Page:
DeVos uses an extensive amount of quantitative and qualitative data to advance her various arguments. She illustrates that the exponential growth in federal and state-specific education spending over the last few decades has collectively done little to improve student proficiency. According to the 2018 Organisation for Economic Co-operation and Development (OECD) Programme for International Student Assessment (PISA) study of the top-rated countries, the United States ranks fourth in education spending but 37th in overall student proficiency. We’re 38th in math, 13th in reading, and 19th in science. DeVos provides many examples of innovative schools and educational programs that are delivering positive outcomes for students with smaller financial investments.
As for the Trump administration, DeVos chooses her words carefully. While she praises President Trump for his willingness to champion programs like expanded trade learning and second-chance programs, she blames the “dysfunctional White House” for the gridlocks in the deployment of her agenda. She claims that the staff held up the confirmation of her 12-member staff, which limited her ability to be impactful at the start of her tenure. She also cites an example in which paragraphs about school choice disappeared from Trump’s 2018 State of the Union Address. She claims that her signature educational-freedom scholarships, which would enable all students to have the funding to attend the school of their choice, lost traction because the “dysfunctional White House” was too focused on contesting the 2020 election results and consequently squandered the opportunity for a bipartisan conversation.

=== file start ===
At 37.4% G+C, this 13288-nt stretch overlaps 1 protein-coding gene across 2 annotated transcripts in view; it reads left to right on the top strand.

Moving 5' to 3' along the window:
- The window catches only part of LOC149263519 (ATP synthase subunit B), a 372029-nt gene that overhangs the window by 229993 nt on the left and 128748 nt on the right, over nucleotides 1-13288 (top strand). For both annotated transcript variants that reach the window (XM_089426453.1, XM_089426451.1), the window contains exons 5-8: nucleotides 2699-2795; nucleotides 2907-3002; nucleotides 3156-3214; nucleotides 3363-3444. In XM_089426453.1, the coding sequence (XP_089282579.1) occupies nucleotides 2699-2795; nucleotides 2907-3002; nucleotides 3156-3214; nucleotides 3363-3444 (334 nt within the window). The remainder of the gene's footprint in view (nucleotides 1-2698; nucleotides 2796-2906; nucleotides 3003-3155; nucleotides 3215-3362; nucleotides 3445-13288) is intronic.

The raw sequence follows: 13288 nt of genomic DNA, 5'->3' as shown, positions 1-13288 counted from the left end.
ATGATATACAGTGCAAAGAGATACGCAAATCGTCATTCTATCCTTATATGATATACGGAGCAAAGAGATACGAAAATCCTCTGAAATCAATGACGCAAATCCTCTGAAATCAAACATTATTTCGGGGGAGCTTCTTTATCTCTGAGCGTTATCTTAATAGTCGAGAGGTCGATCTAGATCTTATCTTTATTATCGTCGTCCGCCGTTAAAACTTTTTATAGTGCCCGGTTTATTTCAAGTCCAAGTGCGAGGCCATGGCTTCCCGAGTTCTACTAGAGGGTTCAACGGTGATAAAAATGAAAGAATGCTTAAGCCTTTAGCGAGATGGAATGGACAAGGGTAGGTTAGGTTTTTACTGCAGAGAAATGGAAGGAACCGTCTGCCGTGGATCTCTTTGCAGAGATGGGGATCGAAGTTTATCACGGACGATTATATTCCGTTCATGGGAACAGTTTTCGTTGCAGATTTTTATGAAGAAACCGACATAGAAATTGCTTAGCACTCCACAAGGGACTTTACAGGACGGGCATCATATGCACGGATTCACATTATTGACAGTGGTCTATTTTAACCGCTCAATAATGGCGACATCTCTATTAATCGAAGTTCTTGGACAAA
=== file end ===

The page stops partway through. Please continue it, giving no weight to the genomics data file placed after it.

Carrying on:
DeVos does an excellent job of not only making the case for educational freedom but also providing enough background and context for those who are not familiar with the history of school choice. The book’s biggest challenge is that it will likely only be read by people who are already predisposed to embrace the tenets of school choice or to support DeVos. Unfortunately, despite her best efforts, DeVos never fully succeeded in winning over the other side.
Hostages No More is an engrossing book that makes the case that our students have a better chance of succeeding academically and professionally if we offer them more flexible education and training options across the K-12 and higher education spectrum, with valuable insights from Betsy DeVos, one of its biggest, albeit one of its most polarizing, champions.